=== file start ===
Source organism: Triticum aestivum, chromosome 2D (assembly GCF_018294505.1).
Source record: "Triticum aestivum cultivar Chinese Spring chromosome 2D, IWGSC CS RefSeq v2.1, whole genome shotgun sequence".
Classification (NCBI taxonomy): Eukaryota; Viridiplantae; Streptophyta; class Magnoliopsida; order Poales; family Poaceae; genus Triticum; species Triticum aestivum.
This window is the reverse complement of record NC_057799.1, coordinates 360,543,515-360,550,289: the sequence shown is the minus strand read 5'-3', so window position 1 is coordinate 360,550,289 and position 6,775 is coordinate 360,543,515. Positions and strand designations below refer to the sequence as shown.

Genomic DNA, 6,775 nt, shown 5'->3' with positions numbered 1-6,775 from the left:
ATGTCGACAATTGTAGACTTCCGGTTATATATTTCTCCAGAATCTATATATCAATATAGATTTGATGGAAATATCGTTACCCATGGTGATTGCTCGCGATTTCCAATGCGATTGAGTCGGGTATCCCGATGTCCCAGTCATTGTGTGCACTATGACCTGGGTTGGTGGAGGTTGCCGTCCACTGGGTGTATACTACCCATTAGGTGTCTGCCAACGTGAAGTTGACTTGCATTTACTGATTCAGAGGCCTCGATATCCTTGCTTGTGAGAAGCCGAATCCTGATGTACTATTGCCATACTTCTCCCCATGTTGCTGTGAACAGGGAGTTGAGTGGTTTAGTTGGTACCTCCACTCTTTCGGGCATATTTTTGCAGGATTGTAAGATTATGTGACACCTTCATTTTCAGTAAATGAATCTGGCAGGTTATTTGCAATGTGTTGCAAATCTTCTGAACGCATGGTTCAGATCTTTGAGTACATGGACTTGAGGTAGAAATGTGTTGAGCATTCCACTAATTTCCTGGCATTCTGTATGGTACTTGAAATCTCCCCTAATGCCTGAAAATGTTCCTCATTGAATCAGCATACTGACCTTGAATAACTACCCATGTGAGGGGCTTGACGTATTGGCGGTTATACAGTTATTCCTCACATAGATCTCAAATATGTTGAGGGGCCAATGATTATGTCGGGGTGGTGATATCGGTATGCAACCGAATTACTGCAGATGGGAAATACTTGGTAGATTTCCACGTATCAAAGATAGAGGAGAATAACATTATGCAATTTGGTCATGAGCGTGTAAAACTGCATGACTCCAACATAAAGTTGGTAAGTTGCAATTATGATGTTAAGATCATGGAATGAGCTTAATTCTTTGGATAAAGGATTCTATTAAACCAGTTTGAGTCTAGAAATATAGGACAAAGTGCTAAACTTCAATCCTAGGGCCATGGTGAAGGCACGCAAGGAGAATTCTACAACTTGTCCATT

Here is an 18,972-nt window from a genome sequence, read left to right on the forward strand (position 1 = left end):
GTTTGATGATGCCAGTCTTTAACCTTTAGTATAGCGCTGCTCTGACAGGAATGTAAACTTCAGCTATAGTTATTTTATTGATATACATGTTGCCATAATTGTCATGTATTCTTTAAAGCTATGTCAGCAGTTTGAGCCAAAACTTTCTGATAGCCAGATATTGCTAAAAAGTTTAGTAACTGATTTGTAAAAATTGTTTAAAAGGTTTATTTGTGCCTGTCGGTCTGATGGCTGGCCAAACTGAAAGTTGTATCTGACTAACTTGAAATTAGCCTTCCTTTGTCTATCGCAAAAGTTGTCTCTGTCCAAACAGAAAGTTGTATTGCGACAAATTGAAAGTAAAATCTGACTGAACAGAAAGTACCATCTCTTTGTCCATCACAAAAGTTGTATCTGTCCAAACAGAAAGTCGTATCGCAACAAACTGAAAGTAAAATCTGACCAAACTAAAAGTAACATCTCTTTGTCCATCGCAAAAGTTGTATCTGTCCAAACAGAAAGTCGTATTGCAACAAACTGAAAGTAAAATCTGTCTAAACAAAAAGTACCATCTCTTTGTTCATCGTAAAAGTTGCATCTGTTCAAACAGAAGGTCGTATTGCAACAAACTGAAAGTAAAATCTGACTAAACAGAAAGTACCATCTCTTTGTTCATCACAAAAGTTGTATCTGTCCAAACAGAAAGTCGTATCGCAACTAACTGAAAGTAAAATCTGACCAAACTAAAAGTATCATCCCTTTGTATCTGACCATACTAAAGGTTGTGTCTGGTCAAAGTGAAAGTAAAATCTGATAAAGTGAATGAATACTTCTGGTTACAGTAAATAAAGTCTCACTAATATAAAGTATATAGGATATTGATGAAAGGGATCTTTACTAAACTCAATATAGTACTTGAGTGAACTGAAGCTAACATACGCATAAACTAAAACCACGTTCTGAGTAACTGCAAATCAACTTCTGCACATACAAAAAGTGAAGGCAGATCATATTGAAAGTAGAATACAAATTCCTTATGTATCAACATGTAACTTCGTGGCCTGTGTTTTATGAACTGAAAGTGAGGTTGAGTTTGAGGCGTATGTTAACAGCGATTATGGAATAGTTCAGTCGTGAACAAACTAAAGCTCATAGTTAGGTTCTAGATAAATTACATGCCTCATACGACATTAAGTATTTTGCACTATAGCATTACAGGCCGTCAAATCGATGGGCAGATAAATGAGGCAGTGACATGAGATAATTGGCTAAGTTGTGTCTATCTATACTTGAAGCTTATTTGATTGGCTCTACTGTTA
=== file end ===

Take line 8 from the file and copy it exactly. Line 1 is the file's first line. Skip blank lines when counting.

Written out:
GTTTGATGATGCCAGTCTTTAACCTTTAGTATAGCGCTGCTCTGACAGGAATGTAAACTTCAGCTATAGTTATTTTATTGATATACATGTTGCCATAATTGTCATGTATTCTTTAAAGCTATGTCAGCAGTTTGAGCCAAAACTTTCTGATAGCCAGATATTGCTAAAAAGTTTAGTAACTGATTTGTAAAAATTGTTTAAAAGGTTTATTTGTGCCTGTCGGTCTGATGGCTGGCCAAACTGAAAGTTGTATCTGACTAACTTGAAATTAGCCTTCCTTTGTCTATCGCAAAAGTTGTCTCTGTCCAAACAGAAAGTTGTATTGCGACAAATTGAAAGTAAAATCTGACTGAACAGAAAGTACCATCTCTTTGTCCATCACAAAAGTTGTATCTGTCCAAACAGAAAGTCGTATCGCAACAAACTGAAAGTAAAATCTGACCAAACTAAAAGTAACATCTCTTTGTCCATCGCAAAAGTTGTATCTGTCCAAACAGAAAGTCGTATTGCAACAAACTGAAAGTAAAATCTGTCTAAACAAAAAGTACCATCTCTTTGTTCATCGTAAAAGTTGCATCTGTTCAAACAGAAGGTCGTATTGCAACAAACTGAAAGTAAAATCTGACTAAACAGAAAGTACCATCTCTTTGTTCATCACAAAAGTTGTATCTGTCCAAACAGAAAGTCGTATCGCAACTAACTGAAAGTAAAATCTGACCAAACTAAAAGTATCATCCCTTTGTATCTGACCATACTAAAGGTTGTGTCTGGTCAAAGTGAAAGTAAAATCTGATAAAGTGAATGAATACTTCTGGTTACAGTAAATAAAGTCTCACTAATATAAAGTATATAGGATATTGATGAAAGGGATCTTTACTAAACTCAATATAGTACTTGAGTGAACTGAAGCTAACATACGCATAAACTAAAACCACGTTCTGAGTAACTGCAAATCAACTTCTGCACATACAAAAAGTGAAGGCAGATCATATTGAAAGTAGAATACAAATTCCTTATGTATCAACATGTAACTTCGTGGCCTGTGTTTTATGAACTGAAAGTGAGGTTGAGTTTGAGGCGTATGTTAACAGCGATTATGGAATAGTTCAGTCGTGAACAAACTAAAGCTCATAGTTAGGTTCTAGATAAATTACATGCCTCATACGACATTAAGTATTTTGCACTATAGCATTACAGGCCGTCAAATCGATGGGCAGATAAATGAGGCAGTGACATGAGATAATTGGCTAAGTTGTGTCTATCTATACTTGAAGCTTATTTGATTGGCTCTACTGTTA